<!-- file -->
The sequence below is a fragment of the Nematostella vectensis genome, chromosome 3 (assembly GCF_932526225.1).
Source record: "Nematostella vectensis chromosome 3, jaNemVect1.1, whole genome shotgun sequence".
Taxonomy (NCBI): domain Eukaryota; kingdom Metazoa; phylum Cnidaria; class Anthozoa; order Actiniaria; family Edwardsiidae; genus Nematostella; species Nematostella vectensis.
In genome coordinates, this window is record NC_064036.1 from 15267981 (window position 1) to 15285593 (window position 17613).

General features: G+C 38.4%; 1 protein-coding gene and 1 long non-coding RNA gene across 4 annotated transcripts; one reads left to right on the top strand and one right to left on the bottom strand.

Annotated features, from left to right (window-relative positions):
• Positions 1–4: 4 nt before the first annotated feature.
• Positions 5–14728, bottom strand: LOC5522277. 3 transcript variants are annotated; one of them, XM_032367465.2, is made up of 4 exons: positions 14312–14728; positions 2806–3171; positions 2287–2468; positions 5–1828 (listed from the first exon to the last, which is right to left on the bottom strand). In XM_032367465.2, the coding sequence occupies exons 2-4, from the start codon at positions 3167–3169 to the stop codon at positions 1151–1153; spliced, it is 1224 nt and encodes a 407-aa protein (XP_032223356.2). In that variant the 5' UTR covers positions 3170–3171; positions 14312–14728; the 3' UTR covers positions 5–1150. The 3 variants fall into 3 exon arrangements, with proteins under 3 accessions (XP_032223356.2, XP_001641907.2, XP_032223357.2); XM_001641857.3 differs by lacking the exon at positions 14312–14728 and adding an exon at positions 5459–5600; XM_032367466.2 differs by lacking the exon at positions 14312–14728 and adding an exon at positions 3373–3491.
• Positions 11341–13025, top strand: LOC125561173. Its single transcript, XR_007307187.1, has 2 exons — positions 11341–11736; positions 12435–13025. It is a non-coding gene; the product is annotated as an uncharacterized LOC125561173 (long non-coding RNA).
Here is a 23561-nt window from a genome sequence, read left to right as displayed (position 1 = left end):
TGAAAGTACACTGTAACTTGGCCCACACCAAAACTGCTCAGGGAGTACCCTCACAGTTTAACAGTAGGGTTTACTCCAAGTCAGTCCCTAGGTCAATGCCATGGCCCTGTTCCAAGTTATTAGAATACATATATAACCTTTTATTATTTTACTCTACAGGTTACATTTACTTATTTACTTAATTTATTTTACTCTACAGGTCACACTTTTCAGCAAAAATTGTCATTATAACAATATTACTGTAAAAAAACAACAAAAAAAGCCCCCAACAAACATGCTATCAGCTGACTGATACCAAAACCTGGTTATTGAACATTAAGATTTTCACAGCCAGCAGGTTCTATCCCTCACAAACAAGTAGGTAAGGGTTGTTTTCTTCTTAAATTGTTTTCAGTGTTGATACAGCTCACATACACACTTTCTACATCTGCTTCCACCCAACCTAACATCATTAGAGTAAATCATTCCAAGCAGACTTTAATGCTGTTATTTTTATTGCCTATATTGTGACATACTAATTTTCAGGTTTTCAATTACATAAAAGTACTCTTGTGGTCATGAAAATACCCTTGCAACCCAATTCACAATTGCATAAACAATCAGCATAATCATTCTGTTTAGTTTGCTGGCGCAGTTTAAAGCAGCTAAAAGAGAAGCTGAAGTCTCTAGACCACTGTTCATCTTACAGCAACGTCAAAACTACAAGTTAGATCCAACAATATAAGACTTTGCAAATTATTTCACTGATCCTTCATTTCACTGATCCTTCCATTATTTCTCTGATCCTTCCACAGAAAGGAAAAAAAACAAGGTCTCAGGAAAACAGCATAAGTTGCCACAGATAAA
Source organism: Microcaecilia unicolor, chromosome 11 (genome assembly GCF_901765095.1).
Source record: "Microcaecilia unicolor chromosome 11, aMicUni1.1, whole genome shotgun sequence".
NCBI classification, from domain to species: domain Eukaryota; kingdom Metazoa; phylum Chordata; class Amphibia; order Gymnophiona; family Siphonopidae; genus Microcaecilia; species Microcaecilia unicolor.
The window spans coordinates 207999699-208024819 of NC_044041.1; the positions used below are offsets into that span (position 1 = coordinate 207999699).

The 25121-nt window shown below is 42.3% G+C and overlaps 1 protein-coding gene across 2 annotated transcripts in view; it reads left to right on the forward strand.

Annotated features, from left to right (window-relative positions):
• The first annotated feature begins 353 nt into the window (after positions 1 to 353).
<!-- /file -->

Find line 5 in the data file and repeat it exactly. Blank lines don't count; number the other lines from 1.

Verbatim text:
General features: G+C 38.4%; 1 protein-coding gene and 1 long non-coding RNA gene across 4 annotated transcripts; one reads left to right on the top strand and one right to left on the bottom strand.